Top 5 archaeology sites in Northern Ireland

Malachy Conway, Survey Archaeologist shares his top five archaeologically significant sites in Northern Ireland.

    Dunseverick Castle, County Antrim

    The ruins of Dunseverick Castle

    A fortified promontory site established around 500BC. It was plundered by the Danes in 870 and 924. The site became a manorial centre of the Earls of Ulster from the 13th-century and was destroyed by Cromwell's troops around the 1650's.

    Castle Carra, Cushendun, County Antrim

    Cushendun Bay in Northern Ireland

    A prominent tower house of late 13th or 14th-century date, built over a Mesolithic flint working site. Abandoned within a century or so of its construction, the tower house was subsequently used as an infants' cemetery at the end of the medieval period. Close by to the site lies a number of Early Bronze Age Standing Stones.

    Whitepark Bay, County Antrim

    An overview of White Park Bay, Northern Ireland

    Coastal beach with sand dunes containing an early Bronze Age barrow or tumulus. The property has over the years revealed numerous hut sites and settlement evidence of later Neolithic or Bronze Age date, including collections of prehistoric flint tools.

    Castle Ward, County Down

    View of the classical side of Castle Ward with Strangford Lough beyond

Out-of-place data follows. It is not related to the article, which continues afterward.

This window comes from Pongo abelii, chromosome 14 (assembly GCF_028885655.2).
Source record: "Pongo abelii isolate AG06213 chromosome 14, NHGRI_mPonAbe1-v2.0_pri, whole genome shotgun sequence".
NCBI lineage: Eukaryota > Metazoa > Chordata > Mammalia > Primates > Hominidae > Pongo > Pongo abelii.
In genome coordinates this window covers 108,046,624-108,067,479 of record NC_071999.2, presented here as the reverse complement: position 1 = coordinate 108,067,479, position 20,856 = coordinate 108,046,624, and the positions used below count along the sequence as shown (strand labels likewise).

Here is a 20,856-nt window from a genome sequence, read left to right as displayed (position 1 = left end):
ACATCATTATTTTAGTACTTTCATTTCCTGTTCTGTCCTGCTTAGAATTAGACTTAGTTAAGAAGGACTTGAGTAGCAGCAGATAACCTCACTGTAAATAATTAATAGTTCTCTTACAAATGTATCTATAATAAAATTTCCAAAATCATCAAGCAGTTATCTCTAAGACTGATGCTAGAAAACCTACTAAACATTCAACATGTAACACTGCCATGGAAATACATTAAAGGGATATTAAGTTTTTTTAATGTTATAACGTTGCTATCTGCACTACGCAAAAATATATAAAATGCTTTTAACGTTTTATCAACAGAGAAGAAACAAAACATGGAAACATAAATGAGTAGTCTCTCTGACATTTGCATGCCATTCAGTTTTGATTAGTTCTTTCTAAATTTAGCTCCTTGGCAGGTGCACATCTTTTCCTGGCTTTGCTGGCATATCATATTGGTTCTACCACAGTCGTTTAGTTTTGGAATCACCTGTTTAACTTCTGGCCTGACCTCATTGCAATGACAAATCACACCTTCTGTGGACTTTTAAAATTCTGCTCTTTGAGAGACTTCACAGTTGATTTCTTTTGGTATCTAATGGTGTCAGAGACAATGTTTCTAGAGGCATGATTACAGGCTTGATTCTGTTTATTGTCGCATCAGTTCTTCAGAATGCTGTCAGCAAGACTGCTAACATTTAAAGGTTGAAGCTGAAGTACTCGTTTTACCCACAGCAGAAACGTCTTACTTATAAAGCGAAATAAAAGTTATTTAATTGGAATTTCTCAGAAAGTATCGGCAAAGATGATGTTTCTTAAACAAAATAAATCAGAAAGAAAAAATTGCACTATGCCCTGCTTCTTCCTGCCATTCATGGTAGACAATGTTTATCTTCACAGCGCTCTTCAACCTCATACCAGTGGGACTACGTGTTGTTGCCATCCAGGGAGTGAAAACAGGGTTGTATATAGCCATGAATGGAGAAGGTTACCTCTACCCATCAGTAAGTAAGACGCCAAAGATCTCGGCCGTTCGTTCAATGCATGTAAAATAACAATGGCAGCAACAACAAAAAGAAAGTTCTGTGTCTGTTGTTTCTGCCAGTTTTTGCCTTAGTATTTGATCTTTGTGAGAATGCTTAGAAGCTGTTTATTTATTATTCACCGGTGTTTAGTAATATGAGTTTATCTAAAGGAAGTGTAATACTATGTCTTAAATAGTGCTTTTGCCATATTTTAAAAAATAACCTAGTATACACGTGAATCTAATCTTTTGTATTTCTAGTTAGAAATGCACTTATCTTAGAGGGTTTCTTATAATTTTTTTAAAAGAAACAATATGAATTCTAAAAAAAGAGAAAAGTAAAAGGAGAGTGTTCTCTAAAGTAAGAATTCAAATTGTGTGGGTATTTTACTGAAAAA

The earliest archaeological remain on the estate is a possible late Neolithic portal tomb. The property was first established around 1570 with the construction of a fortified tower house at Old Castle Ward in 1590. Castle Ward is perhaps best known for its 18th century buildings particularly the mansion house, unique in Ireland as having one facade classical and the other gothic.

    Crom, County Fermanagh

    The ruins of the old tower-house at Crom, Co Fermanagh, Northern Ireland

    Nestled in the Fermanagh lakelands, this estate has revealed evidence of prehistoric settlement and other activities, though as a demesne it was established in the 17th-century. The original plantation castle, constructed in 1611, withstood two Jacobite sieges in 1689, but after a fire in 1764 was turned into a mock gothic ruin within an outstanding landscaped park.